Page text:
It's a magical time of year in New Mexico. Everywhere you go, there are big tumbling chile roasters, in market parking lots and on street corners. The delicious scent on the fall breeze is enough to make your mouth (and eyes) water, and even to mask the stench of nearby fast food joints. It's Green Chile Season, and it's a good reason to celebrate.
More and more I'm making our food from scratch, which takes a bit more time, but pays off in much better meals. So when Lauren brought home a big box of freshly roasted, steaming chiles a few days ago, I was happy to jump in and start peeling them. It's a messy job, but it's necessary. The roasted chiles are placed in a bag right out of the roaster, so they can steam, which loosens the tough, charred skins. when they're cool enough to handle, you peel the skins off, and if you really want to super-prep your chiles, you can remove the seeds, ribs, and stems. I just deal with the skins, and then freeze the chiles whole for future use, setting some aside for immediate consumption.
I like to make Green Chile Stew first. It's a favorite spicy, comforting meal that assures us we'll be warm in the long winter ahead. If you eat enough of this stuff, you'll be heated from the inside out, no matter what the weather is doing. My most recent batch was my best ever, but of course I was too busy cooking to write it all down. I think I can give you the basics though.
Have some cooked black beans on hand, either made from scratch, or canned. I also like to dice and cook 2 or 3 potatoes, to add to the stew at the end. Start by sauteing a chopped yellow onion in a big pot. Add fresh garlic, carrots, red bell pepper, and celery. When they just start to soften, pour in a whole beer, and add 3 big tablespoons of corn flour (or 3 corn tortillas, buzzed up in the food processor). Next add a can of tomatoes, and a can - or box - of vegetable broth, depending on how big a batch you want to make. Let it thicken and bubble a few minutes, and then add a cup or two of chopped green chiles, fresh or frozen corn, cooked black beans, and cooked potatoes. Season with salt, pepper, and a little tamari if you have it.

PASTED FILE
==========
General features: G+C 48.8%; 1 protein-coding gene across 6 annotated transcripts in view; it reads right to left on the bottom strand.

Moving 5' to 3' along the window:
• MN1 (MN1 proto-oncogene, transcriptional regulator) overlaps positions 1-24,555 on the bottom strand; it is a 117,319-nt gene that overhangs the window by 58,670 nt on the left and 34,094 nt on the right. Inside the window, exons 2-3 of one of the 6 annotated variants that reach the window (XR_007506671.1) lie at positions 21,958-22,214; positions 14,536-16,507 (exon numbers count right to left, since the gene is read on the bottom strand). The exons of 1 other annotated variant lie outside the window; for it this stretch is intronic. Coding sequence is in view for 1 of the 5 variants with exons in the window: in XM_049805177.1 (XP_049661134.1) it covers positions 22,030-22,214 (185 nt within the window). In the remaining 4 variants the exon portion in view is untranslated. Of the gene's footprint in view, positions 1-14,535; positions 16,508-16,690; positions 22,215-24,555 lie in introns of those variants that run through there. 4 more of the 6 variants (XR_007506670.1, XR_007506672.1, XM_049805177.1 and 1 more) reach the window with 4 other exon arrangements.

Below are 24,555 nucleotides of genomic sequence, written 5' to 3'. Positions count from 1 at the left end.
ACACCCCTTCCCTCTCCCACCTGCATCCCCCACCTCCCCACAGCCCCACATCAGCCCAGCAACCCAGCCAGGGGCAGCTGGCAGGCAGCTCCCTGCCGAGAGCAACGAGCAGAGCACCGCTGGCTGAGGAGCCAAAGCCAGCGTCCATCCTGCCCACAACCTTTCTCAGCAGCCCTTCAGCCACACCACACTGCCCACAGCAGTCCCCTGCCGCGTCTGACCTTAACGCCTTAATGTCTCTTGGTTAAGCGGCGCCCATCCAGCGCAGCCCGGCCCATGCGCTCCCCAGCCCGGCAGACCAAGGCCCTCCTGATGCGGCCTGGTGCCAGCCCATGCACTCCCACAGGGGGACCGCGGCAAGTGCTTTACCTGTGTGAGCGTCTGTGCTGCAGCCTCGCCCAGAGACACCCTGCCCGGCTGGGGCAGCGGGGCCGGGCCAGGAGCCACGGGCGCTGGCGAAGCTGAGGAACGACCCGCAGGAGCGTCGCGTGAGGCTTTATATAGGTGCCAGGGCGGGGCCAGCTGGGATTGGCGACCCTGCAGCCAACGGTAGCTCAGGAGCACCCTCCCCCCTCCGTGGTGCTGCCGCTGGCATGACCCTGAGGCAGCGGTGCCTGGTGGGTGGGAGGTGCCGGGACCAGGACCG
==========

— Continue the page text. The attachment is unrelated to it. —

There's no real way to gauge how hot your chiles are, and therefore how hot your chile stew will be. The guys doing the roasting will tell you they're mild, medium, or hot, but I don't think they really know. When you cook with fresh chiles, expect it to be hot and spicy. Serve your stew with bread and beer, and if you eat dairy, offer some sour cream and cheese as toppings to help cool the fire. I made a nice cashew sour cream that did the trick.
If you can get them, always use fresh roasted chiles. If you can't get them locally, try ordering from Southwest Chile Supply in Albuquerque.
You might find Bueno chiles in the freezer section of your favorite market. They're a good second choice.
And if all else fails, canned Ortega chiles are better than nothing.